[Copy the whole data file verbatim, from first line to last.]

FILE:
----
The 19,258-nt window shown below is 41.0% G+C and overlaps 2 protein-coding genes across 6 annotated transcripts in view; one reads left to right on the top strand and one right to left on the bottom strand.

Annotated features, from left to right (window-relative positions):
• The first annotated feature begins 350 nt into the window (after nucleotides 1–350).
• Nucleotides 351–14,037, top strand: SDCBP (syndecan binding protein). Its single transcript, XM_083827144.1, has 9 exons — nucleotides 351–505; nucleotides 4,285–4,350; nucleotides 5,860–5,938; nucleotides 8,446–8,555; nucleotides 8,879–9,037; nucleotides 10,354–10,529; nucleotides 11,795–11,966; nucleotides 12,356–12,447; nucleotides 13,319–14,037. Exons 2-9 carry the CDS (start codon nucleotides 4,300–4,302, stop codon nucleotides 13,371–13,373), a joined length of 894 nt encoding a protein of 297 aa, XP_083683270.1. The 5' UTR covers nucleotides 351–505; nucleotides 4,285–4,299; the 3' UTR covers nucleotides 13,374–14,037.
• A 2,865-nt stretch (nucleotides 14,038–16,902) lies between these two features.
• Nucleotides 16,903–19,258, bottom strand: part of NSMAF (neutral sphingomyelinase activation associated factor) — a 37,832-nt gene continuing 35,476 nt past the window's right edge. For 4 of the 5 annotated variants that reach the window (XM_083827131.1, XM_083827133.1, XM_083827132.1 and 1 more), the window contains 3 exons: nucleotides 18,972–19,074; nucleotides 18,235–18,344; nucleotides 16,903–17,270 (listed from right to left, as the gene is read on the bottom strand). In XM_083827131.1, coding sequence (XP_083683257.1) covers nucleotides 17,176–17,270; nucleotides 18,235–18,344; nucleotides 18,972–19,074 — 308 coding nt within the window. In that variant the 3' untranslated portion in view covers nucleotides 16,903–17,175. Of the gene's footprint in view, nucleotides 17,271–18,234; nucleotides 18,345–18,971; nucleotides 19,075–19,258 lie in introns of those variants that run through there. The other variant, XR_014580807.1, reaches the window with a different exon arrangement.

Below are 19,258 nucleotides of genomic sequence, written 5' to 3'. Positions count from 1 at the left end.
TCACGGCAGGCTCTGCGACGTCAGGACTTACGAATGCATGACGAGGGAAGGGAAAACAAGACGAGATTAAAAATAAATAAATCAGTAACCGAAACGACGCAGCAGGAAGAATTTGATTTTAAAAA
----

The 19,258-nt window shown below is 41.0% G+C and overlaps 2 protein-coding genes across 6 annotated transcripts in view; one reads left to right on the top strand and one right to left on the bottom strand.

Annotated features, from left to right (window-relative positions):
• The first annotated feature begins 350 nt into the window (after nucleotides 1–350).
• Nucleotides 351–14,037, top strand: SDCBP (syndecan binding protein). Its single transcript, XM_083827144.1, has 9 exons — nucleotides 351–505; nucleotides 4,285–4,350; nucleotides 5,860–5,938; nucleotides 8,446–8,555; nucleotides 8,879–9,037; nucleotides 10,354–10,529; nucleotides 11,795–11,966; nucleotides 12,356–12,447; nucleotides 13,319–14,037. Exons 2-9 carry the CDS (start codon nucleotides 4,300–4,302, stop codon nucleotides 13,371–13,373), a joined length of 894 nt encoding a protein of 297 aa, XP_083683270.1. The 5' UTR covers nucleotides 351–505; nucleotides 4,285–4,299; the 3' UTR covers nucleotides 13,374–14,037.
• A 2,865-nt stretch (nucleotides 14,038–16,902) lies between these two features.
• Nucleotides 16,903–19,258, bottom strand: part of NSMAF (neutral sphingomyelinase activation associated factor) — a 37,832-nt gene continuing 35,476 nt past the window's right edge. For 4 of the 5 annotated variants that reach the window (XM_083827131.1, XM_083827133.1, XM_083827132.1 and 1 more), the window contains 3 exons: nucleotides 18,972–19,074; nucleotides 18,235–18,344; nucleotides 16,903–17,270 (listed from right to left, as the gene is read on the bottom strand). In XM_083827131.1, coding sequence (XP_083683257.1) covers nucleotides 17,176–17,270; nucleotides 18,235–18,344; nucleotides 18,972–19,074 — 308 coding nt within the window. In that variant the 3' untranslated portion in view covers nucleotides 16,903–17,175. Of the gene's footprint in view, nucleotides 17,271–18,234; nucleotides 18,345–18,971; nucleotides 19,075–19,258 lie in introns of those variants that run through there. The other variant, XR_014580807.1, reaches the window with a different exon arrangement.

Below are 19,258 nucleotides of genomic sequence, written 5' to 3'. Positions count from 1 at the left end.
TCACGGCAGGCTCTGCGACGTCAGGACTTACGAATGCATGACGAGGGAAGGGAAAACAAGACGAGATTAAAAATAAATAAATCAGTAACCGAAACGACGCAGCAGGAAGAATTTGATTTTAAAAA